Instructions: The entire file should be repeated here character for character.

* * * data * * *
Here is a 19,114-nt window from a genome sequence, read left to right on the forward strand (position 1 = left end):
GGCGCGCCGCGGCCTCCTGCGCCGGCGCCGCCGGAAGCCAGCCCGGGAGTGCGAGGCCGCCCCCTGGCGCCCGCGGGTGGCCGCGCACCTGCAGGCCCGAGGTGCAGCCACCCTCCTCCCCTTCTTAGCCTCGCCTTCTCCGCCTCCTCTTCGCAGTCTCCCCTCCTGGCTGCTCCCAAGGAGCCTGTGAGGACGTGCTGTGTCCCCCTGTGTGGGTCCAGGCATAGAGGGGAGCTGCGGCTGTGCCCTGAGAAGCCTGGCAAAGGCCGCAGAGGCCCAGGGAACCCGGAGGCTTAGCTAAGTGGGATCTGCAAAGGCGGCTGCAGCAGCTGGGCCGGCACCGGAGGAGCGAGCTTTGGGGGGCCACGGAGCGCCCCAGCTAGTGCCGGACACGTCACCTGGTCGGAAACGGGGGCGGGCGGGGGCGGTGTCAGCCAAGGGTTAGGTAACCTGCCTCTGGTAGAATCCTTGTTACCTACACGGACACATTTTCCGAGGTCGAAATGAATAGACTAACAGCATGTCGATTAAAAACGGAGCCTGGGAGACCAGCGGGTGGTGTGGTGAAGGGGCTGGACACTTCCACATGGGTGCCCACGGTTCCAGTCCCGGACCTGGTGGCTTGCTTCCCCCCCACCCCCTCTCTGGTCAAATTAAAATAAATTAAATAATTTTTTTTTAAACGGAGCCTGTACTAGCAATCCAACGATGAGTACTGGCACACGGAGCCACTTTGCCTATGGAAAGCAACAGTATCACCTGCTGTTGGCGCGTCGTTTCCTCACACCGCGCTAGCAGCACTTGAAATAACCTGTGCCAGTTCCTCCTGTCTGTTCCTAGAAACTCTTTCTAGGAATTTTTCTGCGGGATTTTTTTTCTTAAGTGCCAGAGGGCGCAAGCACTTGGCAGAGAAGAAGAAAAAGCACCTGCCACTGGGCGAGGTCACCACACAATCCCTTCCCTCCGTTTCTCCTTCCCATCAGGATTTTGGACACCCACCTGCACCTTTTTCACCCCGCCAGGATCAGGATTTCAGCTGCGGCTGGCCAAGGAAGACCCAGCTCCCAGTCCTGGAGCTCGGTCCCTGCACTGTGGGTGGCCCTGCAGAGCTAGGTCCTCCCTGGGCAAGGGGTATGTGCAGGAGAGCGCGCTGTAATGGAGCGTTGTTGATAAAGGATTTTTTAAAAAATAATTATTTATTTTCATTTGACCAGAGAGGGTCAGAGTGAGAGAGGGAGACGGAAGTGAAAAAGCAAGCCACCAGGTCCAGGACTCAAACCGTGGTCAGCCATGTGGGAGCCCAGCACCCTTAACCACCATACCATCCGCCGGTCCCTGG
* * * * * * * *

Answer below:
Here is a 19,114-nt window from a genome sequence, read left to right on the forward strand (position 1 = left end):
GGCGCGCCGCGGCCTCCTGCGCCGGCGCCGCCGGAAGCCAGCCCGGGAGTGCGAGGCCGCCCCCTGGCGCCCGCGGGTGGCCGCGCACCTGCAGGCCCGAGGTGCAGCCACCCTCCTCCCCTTCTTAGCCTCGCCTTCTCCGCCTCCTCTTCGCAGTCTCCCCTCCTGGCTGCTCCCAAGGAGCCTGTGAGGACGTGCTGTGTCCCCCTGTGTGGGTCCAGGCATAGAGGGGAGCTGCGGCTGTGCCCTGAGAAGCCTGGCAAAGGCCGCAGAGGCCCAGGGAACCCGGAGGCTTAGCTAAGTGGGATCTGCAAAGGCGGCTGCAGCAGCTGGGCCGGCACCGGAGGAGCGAGCTTTGGGGGGCCACGGAGCGCCCCAGCTAGTGCCGGACACGTCACCTGGTCGGAAACGGGGGCGGGCGGGGGCGGTGTCAGCCAAGGGTTAGGTAACCTGCCTCTGGTAGAATCCTTGTTACCTACACGGACACATTTTCCGAGGTCGAAATGAATAGACTAACAGCATGTCGATTAAAAACGGAGCCTGGGAGACCAGCGGGTGGTGTGGTGAAGGGGCTGGACACTTCCACATGGGTGCCCACGGTTCCAGTCCCGGACCTGGTGGCTTGCTTCCCCCCCACCCCCTCTCTGGTCAAATTAAAATAAATTAAATAATTTTTTTTTAAACGGAGCCTGTACTAGCAATCCAACGATGAGTACTGGCACACGGAGCCACTTTGCCTATGGAAAGCAACAGTATCACCTGCTGTTGGCGCGTCGTTTCCTCACACCGCGCTAGCAGCACTTGAAATAACCTGTGCCAGTTCCTCCTGTCTGTTCCTAGAAACTCTTTCTAGGAATTTTTCTGCGGGATTTTTTTTCTTAAGTGCCAGAGGGCGCAAGCACTTGGCAGAGAAGAAGAAAAAGCACCTGCCACTGGGCGAGGTCACCACACAATCCCTTCCCTCCGTTTCTCCTTCCCATCAGGATTTTGGACACCCACCTGCACCTTTTTCACCCCGCCAGGATCAGGATTTCAGCTGCGGCTGGCCAAGGAAGACCCAGCTCCCAGTCCTGGAGCTCGGTCCCTGCACTGTGGGTGGCCCTGCAGAGCTAGGTCCTCCCTGGGCAAGGGGTATGTGCAGGAGAGCGCGCTGTAATGGAGCGTTGTTGATAAAGGATTTTTTAAAAAATAATTATTTATTTTCATTTGACCAGAGAGGGTCAGAGTGAGAGAGGGAGACGGAAGTGAAAAAGCAAGCCACCAGGTCCAGGACTCAAACCGTGGTCAGCCATGTGGGAGCCCAGCACCCTTAACCACCATACCATCCGCCGGTCCCTGG